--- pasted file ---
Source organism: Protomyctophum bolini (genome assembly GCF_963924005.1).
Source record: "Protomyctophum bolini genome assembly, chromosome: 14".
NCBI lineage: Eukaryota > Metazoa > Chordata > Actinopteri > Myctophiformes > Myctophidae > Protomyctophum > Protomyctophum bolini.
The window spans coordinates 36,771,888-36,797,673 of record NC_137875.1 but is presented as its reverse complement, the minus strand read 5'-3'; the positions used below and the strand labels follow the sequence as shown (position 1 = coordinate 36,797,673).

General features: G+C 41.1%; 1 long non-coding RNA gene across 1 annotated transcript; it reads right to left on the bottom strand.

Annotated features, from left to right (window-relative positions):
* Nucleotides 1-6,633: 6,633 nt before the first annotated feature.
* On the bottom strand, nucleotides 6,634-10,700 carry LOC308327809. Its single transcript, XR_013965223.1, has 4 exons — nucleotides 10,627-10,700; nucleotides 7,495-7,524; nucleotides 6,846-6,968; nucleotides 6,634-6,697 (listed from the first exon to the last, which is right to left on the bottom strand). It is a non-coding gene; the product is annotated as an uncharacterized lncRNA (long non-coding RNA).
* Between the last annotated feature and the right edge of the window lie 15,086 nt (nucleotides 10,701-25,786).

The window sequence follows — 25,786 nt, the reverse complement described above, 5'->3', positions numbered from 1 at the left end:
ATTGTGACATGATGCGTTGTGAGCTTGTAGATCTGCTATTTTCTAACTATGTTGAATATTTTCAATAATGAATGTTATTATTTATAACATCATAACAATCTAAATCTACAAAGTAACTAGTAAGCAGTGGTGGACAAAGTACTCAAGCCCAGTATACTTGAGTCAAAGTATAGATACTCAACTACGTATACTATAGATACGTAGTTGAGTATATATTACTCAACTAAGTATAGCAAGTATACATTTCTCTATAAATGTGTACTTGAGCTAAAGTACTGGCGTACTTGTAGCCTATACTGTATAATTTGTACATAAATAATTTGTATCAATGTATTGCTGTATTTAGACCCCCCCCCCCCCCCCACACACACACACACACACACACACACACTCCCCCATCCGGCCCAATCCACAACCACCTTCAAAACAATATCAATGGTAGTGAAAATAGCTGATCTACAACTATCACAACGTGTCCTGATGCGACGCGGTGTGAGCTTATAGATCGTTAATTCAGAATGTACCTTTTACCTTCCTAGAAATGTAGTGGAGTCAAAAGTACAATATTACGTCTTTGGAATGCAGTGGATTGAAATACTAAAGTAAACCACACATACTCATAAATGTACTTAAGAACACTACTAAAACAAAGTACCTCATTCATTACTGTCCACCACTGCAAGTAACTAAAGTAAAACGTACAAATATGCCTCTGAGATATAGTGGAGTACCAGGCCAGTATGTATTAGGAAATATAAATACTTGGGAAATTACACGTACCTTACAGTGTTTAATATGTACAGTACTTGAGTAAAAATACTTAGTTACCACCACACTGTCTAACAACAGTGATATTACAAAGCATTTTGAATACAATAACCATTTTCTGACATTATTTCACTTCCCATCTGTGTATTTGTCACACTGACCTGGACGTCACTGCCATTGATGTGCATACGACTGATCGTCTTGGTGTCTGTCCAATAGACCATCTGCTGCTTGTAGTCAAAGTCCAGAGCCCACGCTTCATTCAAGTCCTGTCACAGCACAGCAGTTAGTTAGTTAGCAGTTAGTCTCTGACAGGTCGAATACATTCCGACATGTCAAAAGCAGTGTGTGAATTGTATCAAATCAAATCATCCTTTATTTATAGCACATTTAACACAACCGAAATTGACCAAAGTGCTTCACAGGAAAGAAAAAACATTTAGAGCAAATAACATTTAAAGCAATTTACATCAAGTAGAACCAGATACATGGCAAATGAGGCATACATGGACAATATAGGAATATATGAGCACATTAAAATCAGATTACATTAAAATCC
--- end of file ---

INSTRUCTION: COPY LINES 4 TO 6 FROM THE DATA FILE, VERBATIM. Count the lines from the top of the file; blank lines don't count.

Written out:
The window spans coordinates 36,771,888-36,797,673 of record NC_137875.1 but is presented as its reverse complement, the minus strand read 5'-3'; the positions used below and the strand labels follow the sequence as shown (position 1 = coordinate 36,797,673).

General features: G+C 41.1%; 1 long non-coding RNA gene across 1 annotated transcript; it reads right to left on the bottom strand.

Annotated features, from left to right (window-relative positions):